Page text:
2021 Art Show Award-Winning Art

Judge's Comments

What an honor it was to review and enjoy close to 200 pieces of art. Jurying the show was a difficult task that I took seriously. I was lucky enough to be able to view the show in person so I can see the details, dimensionality, and energy. As a judge, I tried to approach the selection process in an egalitarian way, not just what I would like in my house. My criteria included the following and each piece was rated accordingly:
(1) Design and composition,
(2) technique, skill, craftsmanship,
(3) creativity, originality, uniqueness,
(4) wow factor, and
(5) intention (what is the artist trying to say with their piece?).

This was a show of all mediums, styles, and themes. As you can imagine, choosing awardees was a challenge. Judging is a subjective task and in no way discredits anyone’s abilities as an artist. I hope all the participating artists feel proud of the magic they accomplished by creating and entering the show. I feel proud for you and will share your work with the world by uploading a video of the show highlighting all the artists to my Youtube page. You never know who will connect with your art. Keep creating!

Gabrielle Javier-Cerulli

Best of Show

Art Long • “Three Birches” • Oil Painting

The technique & execution of this oil piece is so impressive. My eyes were fixated on the skillfully painted peelings, the surprises throughout, the details on the birds, and the flow of the background into the foreground. The final product exudes the work of an accomplished, experienced artist.

Merit Awards

Mitchell Myers • “Hiding in the Reeds” • Pottery
A delightful and creative portrayal of a common theme in nature but with exquisite craftsmanship. This eye-catching piece draws you in to learn more. The choice of colors adds to the loveliness of it.

Nancy TeWinkel • “April Snow Storm” • Acrylic and Resin
This dynamic piece evokes a feeling of flowing otherworldly flowers. It’s big and bright but also soft and engaging. One can get lost in the rhythms. The use of black makes the rest of the colors pop. It is truly a one-of-a-kind piece.

Susan Lansdown • “Just One More” • Oil Painting
You can applaud her deliberate choices of color and texture. The white sleeve and the red bag draw you into a wonderful atmosphere of calm, focus, and mastery. The reflection in the water adds to the overall tone.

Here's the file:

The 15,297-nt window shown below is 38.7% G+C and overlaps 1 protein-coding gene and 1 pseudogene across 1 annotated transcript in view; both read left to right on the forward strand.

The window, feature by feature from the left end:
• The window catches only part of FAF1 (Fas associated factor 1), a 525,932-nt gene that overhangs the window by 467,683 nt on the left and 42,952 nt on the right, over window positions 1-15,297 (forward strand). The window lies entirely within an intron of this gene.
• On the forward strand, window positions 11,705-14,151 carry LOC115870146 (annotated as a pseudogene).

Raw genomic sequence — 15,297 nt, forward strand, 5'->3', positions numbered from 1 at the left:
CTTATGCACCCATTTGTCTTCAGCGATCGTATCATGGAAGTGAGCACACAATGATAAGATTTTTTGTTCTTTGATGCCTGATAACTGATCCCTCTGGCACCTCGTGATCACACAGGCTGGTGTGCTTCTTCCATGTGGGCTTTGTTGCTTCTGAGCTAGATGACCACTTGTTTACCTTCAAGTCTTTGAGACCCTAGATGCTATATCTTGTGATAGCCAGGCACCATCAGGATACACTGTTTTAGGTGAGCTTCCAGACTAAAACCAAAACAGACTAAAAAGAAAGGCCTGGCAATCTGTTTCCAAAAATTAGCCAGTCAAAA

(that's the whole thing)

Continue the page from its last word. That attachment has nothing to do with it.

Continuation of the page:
Phyllis Schuit • “Red Sun” • Fiber
The impressive way the bird and branch are painted with layers of thread adds to the texture of this imaginative fiber art piece. There’s so much motion and energy from the sun rays and background swirls, to the bird coming in for a landing.

Mary Burns • “Migizikwe Eagle Woman” • Fiber / Hand-Woven Jacquard
The joy in this hand-woven jacquard portrait is contagious. She expresses wisdom of the elders. The detailing, shading, and highlights gave this a very unique overall presentation.

Honorable Mention

Colin Brooks
“Weeds” • Oil on Board
The mesmerizing line work creates a wonderful harmony and flow in this gorgeous floral. The vibrancy of the colors is anchored with the dark, textured background.

Erin Eisch
“Disapparating” • Acrylic

The use of light emphasized the composition of this colorful painting. The brush strokes are bold but also precise, thus, drawing you into appreciating the whole arrangement.

Susan Schurch
"Mr. Happy Place" • Woodburning and Acrylic on Wood
A quirky piece but it showcases the deftness of her paintbrush. The creative use of color gives this contemporary loon a gleeful overtone.

Sue Fix
“Anatomy of a Maranka Gourd” • Cut Gourd and Alcohol Ink
A viewer will find it difficult not to want to touch this piece. The skeletal aspect of it makes you think of literal and figurative bones that keep things together. Add in the opened center and you’re transfixed by this simple yet complex piece.

Steve Bensing
“Superior World” • Photography
This photograph gives a visceral reaction due to the subject matter, shape, and composition. It can convey a feeling of aliveness and sacredness due to the elements of calm sand, slight ripples, blue sky with puffy clouds, and a horizon. But it can also convey the end...what’s after the horizon? The clouds are so low and crushing. The viewer asks how did he accomplish this?

Bill Kingsbury
“Double Vision” • Wood Turning (Maple Burl)
The presentation of this attractive and organic sculpture showcases a highly skillful artisan. The details and edging choices created a beautiful piece.

Richard Remy
“Taos” • Watercolor
The intersecting spatial forms broken up by the untidy lines gives a sense of cracking, of breaking under the pressure. There is chaos but also balance.

Frank Bissel
“Trout River Birch” • Watercolor on Grasped Panel
This watercolor celebrates color and movement. The layers and texture enhance the beauty of this delightful piece. The needs to look closely to appreciate all the elements included.